Dems say Pruitt testimony ‘potentially false and misleading’

Source: Maxine Joselow, E&E News reporter • Posted: Wednesday, May 2, 2018

Democratic Reps. Doris Matsui of California and Paul Tonko of New York expressed concern late yesterday that EPA Administrator Scott Pruitt may have misled lawmakers about California’s authority to set clean car rules.

In a letter, the Democrats said they were troubled by reports EPA was considering challenging California’s Clean Air Act waiver, which lets the state set more stringent tailpipe emissions rules because of its air pollution problems.

During a heated hearing on Capitol Hill last week, Pruitt said he wasn’t considering revoking California’s waiver “at present” in response to questioning from Matsui (Climatewire, April 27).

But a draft plan obtained by E&E News on Friday argues that California lacks the authority to regulate fuel economy under the Energy Policy and Conservation Act, which gives that power solely to the Transportation Department (E&E News PM, April 27).

“We write today to express our deep concern about reports that the Environmental Protection Agency (EPA) and the National Highway Transportation [sic] Safety Administration (NHTSA) have drafted a proposal that would essentially revoke the waiver allowing California to set greenhouse gas standards for light-duty vehicles,” Matsui and Tonko wrote.

“If these reports are correct, your response to direct questioning on this issue during your appearance last week before the House Energy and Commerce Committee was potentially false and misleading,” the lawmakers said.

Matsui is a member of the Energy and Commerce Committee. Tonko is ranking member on the Energy and Commerce Subcommittee on Environment.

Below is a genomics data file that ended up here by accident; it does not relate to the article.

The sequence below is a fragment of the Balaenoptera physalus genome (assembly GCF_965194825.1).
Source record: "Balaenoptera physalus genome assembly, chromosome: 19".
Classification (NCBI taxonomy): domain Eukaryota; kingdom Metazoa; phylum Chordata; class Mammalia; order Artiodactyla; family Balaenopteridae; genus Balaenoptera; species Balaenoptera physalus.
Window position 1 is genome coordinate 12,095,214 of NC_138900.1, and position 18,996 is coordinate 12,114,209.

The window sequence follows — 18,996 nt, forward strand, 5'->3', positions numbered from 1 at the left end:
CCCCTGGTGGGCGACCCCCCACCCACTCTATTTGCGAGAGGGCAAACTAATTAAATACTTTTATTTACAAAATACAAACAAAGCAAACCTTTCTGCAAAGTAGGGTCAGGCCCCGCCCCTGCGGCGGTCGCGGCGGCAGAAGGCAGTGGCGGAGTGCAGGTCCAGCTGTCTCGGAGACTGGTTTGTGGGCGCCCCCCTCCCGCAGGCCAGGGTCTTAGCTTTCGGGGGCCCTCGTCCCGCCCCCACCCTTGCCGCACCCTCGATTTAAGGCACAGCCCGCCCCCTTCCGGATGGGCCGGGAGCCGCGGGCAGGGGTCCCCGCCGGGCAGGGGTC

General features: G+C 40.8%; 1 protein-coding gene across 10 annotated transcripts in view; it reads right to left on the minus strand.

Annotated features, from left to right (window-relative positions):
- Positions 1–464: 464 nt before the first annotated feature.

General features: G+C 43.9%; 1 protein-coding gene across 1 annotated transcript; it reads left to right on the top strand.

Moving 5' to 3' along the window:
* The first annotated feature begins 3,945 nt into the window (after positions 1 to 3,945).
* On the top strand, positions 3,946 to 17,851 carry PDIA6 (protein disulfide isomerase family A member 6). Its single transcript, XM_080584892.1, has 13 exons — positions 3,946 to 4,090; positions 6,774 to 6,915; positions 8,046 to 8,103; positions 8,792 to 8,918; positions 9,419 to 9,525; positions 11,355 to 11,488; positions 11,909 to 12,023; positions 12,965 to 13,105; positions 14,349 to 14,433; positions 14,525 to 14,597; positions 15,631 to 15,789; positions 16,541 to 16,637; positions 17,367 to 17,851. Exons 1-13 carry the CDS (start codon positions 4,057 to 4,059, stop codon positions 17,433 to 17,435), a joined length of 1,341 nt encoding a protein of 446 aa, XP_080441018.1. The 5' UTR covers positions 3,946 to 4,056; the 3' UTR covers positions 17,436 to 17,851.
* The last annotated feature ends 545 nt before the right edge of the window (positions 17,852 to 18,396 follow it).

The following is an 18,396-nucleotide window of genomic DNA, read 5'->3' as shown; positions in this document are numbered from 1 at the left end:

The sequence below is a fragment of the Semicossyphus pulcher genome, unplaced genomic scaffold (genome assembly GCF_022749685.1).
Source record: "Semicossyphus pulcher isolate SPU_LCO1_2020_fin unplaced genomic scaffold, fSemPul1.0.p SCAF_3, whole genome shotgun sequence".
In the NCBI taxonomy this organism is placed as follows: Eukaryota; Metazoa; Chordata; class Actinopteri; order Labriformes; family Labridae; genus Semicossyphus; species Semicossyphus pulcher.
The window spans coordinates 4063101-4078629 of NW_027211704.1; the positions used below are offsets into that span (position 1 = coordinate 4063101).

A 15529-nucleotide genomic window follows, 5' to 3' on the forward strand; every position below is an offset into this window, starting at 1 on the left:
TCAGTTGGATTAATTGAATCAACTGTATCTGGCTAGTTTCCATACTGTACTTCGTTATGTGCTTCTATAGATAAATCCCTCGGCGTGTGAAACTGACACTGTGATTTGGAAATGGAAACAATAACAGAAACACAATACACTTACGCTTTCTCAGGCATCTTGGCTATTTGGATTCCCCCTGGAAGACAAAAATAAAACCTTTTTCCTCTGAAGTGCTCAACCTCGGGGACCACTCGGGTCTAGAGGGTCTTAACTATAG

The Democrats included links to reporting on the proposal by E&E News and the Los Angeles Times. And they warned the EPA chief that he may have broken the law.

“As you were reminded at the start of that hearing, it is a violation of the law to knowingly make false statements to a Congressional committee,” they wrote.

Matsui and Tonko also requested documentation related to the draft plan including but not limited to:

  • Copies of all emails related to the draft plan, including correspondence between career staff and political appointees at EPA, the National Highway Traffic Safety Administration, the White House and the Office of Management and Budget.
  • A copy of the proposal, including any comments or edits.
  • A list of all internal meetings about the proposal.
  • A list of all meetings about the proposal held with outside stakeholders or industry.

The lawmakers asked to receive the information by May 4.

The draft plan has not yet gone to OMB and could still change. It outlines eight scenarios for revised fuel economy standards.

The preferred option would freeze the standards at 2020 levels through 2026. That would put the Trump administration on a collision course with California and the 12 states that have adopted that state’s rules.

An EPA spokeswoman last week said the agency was still working with NHTSA on a joint rule and called the Times report, which first revealed the draft plan, “not accurate.”

The agency has also said it is working with California leaders. But in response to such assertions, California Air Resources Board head Mary Nichols tweeted: “Hey @EPAScottPruitt, I agree it’s important we work together ‘diligently & diplomatically’ to maintain one national program for #cleanercars so like, call me maybe?”

The Golden State has vowed to maintain Obama-era stringency for cars and light trucks, requiring improvements every year until average fuel economy reaches 54.5 mpg in 2025. That’s a real world fuel economy of 36 mpg.